Toll Free



Winter Update on Nira- 2000 - prepared 3/00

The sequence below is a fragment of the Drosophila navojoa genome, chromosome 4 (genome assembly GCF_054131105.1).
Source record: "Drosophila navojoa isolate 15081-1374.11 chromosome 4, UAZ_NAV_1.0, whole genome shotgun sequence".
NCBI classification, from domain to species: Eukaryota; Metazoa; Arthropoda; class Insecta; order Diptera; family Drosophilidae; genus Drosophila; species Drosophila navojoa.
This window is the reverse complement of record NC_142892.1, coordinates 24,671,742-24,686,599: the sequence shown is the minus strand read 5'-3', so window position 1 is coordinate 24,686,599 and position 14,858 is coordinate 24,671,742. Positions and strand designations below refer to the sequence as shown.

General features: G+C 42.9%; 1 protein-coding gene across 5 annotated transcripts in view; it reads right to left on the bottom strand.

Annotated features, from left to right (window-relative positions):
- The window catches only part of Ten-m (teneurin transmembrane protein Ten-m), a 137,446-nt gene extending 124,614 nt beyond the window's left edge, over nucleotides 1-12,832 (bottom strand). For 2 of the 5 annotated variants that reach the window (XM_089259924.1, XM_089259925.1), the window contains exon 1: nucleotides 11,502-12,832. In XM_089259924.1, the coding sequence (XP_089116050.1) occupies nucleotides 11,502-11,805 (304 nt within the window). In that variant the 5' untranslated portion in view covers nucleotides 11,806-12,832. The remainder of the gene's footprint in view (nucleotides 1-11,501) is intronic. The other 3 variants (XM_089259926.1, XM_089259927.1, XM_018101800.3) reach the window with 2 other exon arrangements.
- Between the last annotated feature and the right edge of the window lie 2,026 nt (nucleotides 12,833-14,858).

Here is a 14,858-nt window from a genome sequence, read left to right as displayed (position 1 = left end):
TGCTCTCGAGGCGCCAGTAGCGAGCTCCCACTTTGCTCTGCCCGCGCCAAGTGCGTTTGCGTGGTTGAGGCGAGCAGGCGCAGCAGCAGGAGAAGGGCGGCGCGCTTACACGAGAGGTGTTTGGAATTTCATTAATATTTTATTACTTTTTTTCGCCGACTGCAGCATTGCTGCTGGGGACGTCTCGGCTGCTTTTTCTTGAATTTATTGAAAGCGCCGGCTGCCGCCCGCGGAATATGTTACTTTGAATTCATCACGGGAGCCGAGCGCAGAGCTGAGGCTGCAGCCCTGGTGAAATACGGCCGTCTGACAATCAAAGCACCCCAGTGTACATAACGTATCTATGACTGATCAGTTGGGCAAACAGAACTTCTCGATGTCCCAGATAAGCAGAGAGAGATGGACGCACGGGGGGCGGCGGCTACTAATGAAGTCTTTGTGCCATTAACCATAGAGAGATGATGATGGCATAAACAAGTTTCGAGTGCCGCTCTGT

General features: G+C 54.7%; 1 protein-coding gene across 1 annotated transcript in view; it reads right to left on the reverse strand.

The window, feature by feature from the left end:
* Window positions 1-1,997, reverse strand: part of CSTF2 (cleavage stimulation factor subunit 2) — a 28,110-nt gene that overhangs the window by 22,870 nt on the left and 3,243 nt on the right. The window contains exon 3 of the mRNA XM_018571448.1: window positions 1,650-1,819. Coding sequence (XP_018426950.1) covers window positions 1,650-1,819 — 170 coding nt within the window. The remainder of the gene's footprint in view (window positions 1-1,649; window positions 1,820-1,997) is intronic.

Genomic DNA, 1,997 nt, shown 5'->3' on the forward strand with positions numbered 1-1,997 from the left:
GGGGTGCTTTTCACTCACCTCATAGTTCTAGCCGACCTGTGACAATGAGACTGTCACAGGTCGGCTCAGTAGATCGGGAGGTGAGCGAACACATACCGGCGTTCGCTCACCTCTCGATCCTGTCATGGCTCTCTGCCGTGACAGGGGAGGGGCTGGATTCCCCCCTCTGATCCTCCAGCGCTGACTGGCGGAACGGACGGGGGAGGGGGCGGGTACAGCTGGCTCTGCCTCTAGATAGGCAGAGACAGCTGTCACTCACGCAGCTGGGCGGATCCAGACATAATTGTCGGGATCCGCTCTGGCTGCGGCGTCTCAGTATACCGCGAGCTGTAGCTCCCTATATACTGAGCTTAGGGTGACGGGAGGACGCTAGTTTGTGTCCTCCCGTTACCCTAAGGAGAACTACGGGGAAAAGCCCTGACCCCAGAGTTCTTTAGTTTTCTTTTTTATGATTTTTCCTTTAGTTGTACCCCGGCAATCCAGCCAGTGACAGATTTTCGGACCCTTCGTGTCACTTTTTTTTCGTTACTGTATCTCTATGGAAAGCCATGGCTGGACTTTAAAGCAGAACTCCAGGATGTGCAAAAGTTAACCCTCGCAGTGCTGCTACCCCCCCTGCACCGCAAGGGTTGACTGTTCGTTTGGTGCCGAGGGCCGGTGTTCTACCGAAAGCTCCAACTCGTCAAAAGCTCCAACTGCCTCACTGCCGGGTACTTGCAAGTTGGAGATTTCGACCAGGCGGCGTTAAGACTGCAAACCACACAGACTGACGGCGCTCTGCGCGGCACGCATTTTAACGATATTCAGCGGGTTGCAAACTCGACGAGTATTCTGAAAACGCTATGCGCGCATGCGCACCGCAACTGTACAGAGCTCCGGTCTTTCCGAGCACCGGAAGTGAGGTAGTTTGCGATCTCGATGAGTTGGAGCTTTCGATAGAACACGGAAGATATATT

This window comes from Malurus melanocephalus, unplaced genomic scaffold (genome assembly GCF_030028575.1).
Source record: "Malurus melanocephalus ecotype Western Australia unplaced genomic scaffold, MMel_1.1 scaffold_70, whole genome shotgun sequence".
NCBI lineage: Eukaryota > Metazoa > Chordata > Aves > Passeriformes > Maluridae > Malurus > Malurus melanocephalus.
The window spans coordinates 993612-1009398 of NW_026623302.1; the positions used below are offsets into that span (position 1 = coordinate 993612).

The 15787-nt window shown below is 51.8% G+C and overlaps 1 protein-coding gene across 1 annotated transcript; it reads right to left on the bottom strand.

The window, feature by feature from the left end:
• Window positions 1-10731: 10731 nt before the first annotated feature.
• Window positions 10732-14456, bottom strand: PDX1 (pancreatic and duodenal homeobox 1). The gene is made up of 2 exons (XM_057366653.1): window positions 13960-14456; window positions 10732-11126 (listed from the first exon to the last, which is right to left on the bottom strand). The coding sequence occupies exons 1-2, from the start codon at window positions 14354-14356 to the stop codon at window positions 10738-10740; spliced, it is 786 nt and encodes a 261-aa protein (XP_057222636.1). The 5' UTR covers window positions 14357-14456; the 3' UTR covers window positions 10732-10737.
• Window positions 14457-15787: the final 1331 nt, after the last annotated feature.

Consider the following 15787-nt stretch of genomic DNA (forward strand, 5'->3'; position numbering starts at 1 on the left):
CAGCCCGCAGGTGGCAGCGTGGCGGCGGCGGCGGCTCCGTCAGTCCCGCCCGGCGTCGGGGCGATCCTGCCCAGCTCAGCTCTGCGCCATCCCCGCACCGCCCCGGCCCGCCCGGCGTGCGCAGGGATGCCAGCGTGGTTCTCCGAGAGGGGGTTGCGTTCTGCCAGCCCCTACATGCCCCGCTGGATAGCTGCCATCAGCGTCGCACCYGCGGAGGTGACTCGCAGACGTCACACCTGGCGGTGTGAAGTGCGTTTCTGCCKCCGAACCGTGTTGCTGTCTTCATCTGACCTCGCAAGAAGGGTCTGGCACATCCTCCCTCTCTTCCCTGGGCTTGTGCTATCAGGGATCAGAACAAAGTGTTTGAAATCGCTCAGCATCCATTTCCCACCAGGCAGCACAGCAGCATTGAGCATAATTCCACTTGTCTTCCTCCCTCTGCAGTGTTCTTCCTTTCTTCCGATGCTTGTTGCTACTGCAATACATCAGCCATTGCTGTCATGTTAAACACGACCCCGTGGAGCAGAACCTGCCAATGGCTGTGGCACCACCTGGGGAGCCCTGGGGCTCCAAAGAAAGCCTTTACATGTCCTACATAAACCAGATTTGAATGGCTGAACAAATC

The winter season is well upon us and Nira is enjoying every moment. His black coat is thick and shiny, with touches of white mixed throughout. On 2-26-00 he weighed 105 lb. He makes a very impressive alpha wolf, although size is not the only component in an alpha wolf. We have given him the nickname "The King". He looks in very good health and all of his vaccinations are current and up to date. Nira has remained the wolf that is easiest to read and most social to humans. In August 1999, we saw the arrival of Ingo. During the past few months, Ingo enjoyed all the perks of being a "super puppy". Nira would let Ingo get away with many things; those that if Ingo were an adult, would have probably caused Nira to react differently. Nira would permit Ingo to feed along side him, giving him first dibs at the best food and constantly watching out for his safety. Now that Ingo is almost a year old, things have changed. Nira has begun to assert his dominance over Ingo, reminding the younger one who is boss. He seems to have tired of Ingo's puppy shenanigans. There have been several displays with grumbling, growling and agonistic puckering. They have all ended with Ingo in a very submissive position, although at times, obnoxiously submissive. Nira continues to be the alpha male of the pack with no question. On 12-13-00 we observed Ingo favoring one of his front paws. Both Nira and Keeley picked up on this and began to harass Ingo. We eventually left Nira and Ingo together in the main enclosure and put Keeley in the holding pen overnight. Nira did not harass Ingo any further that night. The Christmas season arrived with gifts for the wolves. Ruetenik Christmas Tree Farm generously donated leftover trees. We took these into the enclosure and hid the treats that the volunteers had brought out among the branches. Nira enjoyed poking his nose among the branches, trying to get as many biscuits as possible. On Christmas day each wolf received a 2-½ pound roast, pig ears and various "canine treats". Being the alpha, Nira is almost always the first to eat. He also eats the longest of all the wolves. Up until one week ago, he would let Ingo eat with him, making Keeley wait. Now Ingo is the last to eat. When it comes to eating, Nira doesn't fool around. He even decided to give us a hand one-day at feeding time. We had the carcass of a stillborn calf that we were bringing into the enclosure. We had moved the calf inside and we were proceeding to move it further into the enclosure. Nira walked over, grabbed a hold of the head and dragged it the rest of the way in without a peep, growl or snarl. Nira has never food guarded against humans. He seems quit comfortable allowing us to be within a few feet of him eating, but should Keeley or more so Ingo approach, we are the awestruck participants of the age-old rituals that have governed pack structure for eons. Agonistic puckering, raised hackles and growling are sure to send Ingo to the other side of the enclosure. The breeding season has came and gone and it has proved to be very interesting. Nira made sure that Ingo realized who was boss. Nira had been very solicitous of Keeley, always making sure she was within his line of vision. We were unable to document any ties between Nira and Keeley (this could be the result of Nira and Keeley being "littermates"). Nira did not let Ingo get very close to Keeley without some type of warning. In early January Monty Sloan from Wolf Park came to visit. The wolves remember Monty and are always very excited to see him. Nira especially enjoys soliciting belly rubs from Monty, as well as anyone else he can get them from. Monty is a well-known photographer and when he visits he takes pictures of the wolves. Out of the three wolves, Nira is the hardest to photograph. He just never sits still long enough. We continue to leash walk the wolves in order to keep them comfortable with this exercise in the case of an emergency. Plus, they enjoy a little adventure. Nira does very well with the leash. He is an eager explorer and makes good use of his leash walk time, investigating every fallen branch or hole in the ground. Nira currently has three wolf sponsors. He has developed a good relationship with two of his sponsors and we encourage this. We want all the sponsors to have the opportunity to interact with their sponsored wolf to the best of their combined abilities. In this way, we hope to further the human understanding of the wolf. We appreciate all of our sponsors and will strive to keep you involved and informed. We hope all of you get a chance to come and visit us this year.

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